The number of surfers using Kazaa's file-sharing software is down to 20 million people, compared to almost 35 million users less than one year ago, according to research from ComScore Media Metrix.
But the steep decline doesn't mean the death knell is ringing for free and illegal music online. Paid music services may be growing, but so are some of the smaller peer-to-peer services. And many Web surfers are finding new sources and new methods for trading music online.
So in the war against online music piracy, who is winning? It depends on whom you ask.
"The barometer of success for us is not the day-to-day traffic on any particular pirate peer-to-peer network. There will always be a degree of piracy online, just like there is always piracy on the street," says Jonathan Lamy, Recording Industry Association of America director of communications. "Clearly, file sharing is still an enormous problem, and that means that we need to continue the course of deterrence through legal action and offering great legitimate alternatives."
Researchers confirm that file sharing appears to be on the decline. Use of peer-to-peer services is down slightly in a recent survey by the Pew Internet Project and ComScore Media Metrix. ComScore also noted a drop in the use of the WinMX file-sharing service, says Graham Mudd, a senior analyst with ComScore.
However, ComScore notes an increase in the use of several smaller, lesser-known peer-to-peer networks, such as BitTorrent and eMule. BitTorrent, for example, had slightly more than 200,000 unique users in November 2003. By February 2004, the number was just under 400,000.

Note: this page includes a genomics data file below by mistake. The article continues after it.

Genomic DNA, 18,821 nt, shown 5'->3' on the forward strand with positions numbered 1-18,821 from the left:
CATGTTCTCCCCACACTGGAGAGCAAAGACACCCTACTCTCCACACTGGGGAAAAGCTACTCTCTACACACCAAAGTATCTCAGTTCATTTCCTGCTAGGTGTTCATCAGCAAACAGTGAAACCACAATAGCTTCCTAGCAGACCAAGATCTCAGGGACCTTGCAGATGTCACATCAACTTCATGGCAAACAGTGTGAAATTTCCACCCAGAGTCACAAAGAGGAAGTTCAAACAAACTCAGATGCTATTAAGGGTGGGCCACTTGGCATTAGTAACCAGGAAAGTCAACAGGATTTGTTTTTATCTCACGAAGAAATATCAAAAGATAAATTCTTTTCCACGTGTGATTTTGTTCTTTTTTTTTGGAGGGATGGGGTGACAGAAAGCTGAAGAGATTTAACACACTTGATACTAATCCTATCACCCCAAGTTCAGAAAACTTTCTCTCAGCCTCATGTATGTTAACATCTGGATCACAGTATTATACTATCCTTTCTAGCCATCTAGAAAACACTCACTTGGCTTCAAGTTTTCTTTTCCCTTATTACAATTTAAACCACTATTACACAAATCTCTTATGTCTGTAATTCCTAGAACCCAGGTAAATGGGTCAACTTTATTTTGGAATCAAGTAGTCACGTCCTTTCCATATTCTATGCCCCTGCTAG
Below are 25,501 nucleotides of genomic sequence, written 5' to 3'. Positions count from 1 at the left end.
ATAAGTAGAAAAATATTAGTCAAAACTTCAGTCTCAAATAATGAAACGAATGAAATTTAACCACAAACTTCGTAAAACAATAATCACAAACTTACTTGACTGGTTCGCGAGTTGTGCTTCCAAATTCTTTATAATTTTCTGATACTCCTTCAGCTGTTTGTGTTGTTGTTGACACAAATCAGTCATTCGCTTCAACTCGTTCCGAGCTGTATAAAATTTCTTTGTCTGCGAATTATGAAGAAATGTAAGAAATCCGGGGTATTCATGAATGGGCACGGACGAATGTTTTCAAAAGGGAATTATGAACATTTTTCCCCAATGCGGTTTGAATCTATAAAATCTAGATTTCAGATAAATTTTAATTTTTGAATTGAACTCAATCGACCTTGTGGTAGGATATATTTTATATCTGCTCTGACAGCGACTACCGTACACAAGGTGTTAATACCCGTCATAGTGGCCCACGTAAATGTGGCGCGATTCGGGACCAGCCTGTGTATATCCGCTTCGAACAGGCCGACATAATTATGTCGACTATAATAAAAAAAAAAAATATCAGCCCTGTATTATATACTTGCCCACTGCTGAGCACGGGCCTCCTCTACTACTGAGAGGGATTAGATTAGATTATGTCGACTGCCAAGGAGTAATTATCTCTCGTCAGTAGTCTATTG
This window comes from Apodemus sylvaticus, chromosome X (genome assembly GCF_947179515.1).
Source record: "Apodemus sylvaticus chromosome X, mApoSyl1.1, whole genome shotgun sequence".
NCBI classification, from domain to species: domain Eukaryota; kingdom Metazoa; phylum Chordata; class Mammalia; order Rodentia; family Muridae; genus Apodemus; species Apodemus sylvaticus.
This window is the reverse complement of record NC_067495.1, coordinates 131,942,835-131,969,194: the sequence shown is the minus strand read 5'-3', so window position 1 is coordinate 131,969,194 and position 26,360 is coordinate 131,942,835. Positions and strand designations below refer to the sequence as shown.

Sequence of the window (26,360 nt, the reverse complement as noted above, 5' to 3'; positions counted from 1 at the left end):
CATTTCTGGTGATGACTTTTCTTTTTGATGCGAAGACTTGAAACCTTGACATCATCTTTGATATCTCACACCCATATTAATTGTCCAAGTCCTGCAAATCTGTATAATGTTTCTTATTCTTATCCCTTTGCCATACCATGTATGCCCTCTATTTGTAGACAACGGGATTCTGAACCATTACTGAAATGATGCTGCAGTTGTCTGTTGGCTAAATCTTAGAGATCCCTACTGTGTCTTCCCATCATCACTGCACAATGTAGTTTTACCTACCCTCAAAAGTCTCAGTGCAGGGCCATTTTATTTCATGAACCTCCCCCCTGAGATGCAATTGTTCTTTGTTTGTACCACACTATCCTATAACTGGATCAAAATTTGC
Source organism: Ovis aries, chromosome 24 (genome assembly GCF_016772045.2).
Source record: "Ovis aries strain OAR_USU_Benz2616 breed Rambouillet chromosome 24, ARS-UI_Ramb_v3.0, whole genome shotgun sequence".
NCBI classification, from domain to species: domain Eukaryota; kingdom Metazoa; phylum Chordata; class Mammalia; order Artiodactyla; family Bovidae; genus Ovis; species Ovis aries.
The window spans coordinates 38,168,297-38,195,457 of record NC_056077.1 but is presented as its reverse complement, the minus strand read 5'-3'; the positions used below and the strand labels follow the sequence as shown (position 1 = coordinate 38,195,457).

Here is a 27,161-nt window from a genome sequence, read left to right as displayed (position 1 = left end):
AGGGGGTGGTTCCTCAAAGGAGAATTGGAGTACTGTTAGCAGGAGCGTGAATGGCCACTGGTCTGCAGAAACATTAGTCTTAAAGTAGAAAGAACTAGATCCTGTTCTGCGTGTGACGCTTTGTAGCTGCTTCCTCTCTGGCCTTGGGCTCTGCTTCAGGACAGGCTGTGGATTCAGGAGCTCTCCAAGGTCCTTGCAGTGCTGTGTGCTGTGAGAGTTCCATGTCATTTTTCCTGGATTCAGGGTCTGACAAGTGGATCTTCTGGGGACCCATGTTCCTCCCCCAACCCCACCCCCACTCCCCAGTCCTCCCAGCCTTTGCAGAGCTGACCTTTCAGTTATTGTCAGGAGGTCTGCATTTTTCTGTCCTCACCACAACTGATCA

"There has been some speculation that these services have lower visibility, and it may be more difficult to track users on them," Mudd says. "More savvy Net users may be switching to these applications because they think they can fly under the radar."
The RIAA, however, disputes that assumption. "The nature of these networks is such that if you are distributing music files to thousands or millions of other users, you can be found," Lamy says.
While BitTorrent's usage almost doubled over a three-month period, it remains small. Clearly, not everyone uninstalling Kazaa and WinMX is moving to an alternative service, Mudd says. "The pickup in smaller applications does not make up for the overall decline in peer-to-peer usage," he says.
Some users are switching to legal services, such as iTunes, which celebrated its successful first year in April. (iTunes for Windows users launched last October.) iTunes sold 70m songs in its first year, Apple CEO Steve Jobs said in celebrating the anniversary last month. While admitting that number falls short of Apple's goal of selling 100m songs in its first year, Jobs called the growth "phenomenal."
Ironically, though, the RIAA campaign is also scaring off potential customers, the Pew and ComScore study finds. Sixty percent of people who have never tried downloading music say the threat of lawsuits will deter them from downloading music from any source, legal or illegal, in the future.
The RIAA's actions, intended to stop illegal file swapping, are clearly confusing some people, says Mary Madden, a Pew research specialist.
"This is a mixed message for the RIAA," Madden says. "On the one hand, they have significantly intimidated people from logging on to peer-to-peer services. But there's also the potential for people to be scared away from legal services. People are still very confused about what constitutes legal and illegal behaviour."
After all, some file-sharing services promote premium or other fee-based services, and some also have legal uses, she notes. "So the potential is there for confusion," she says.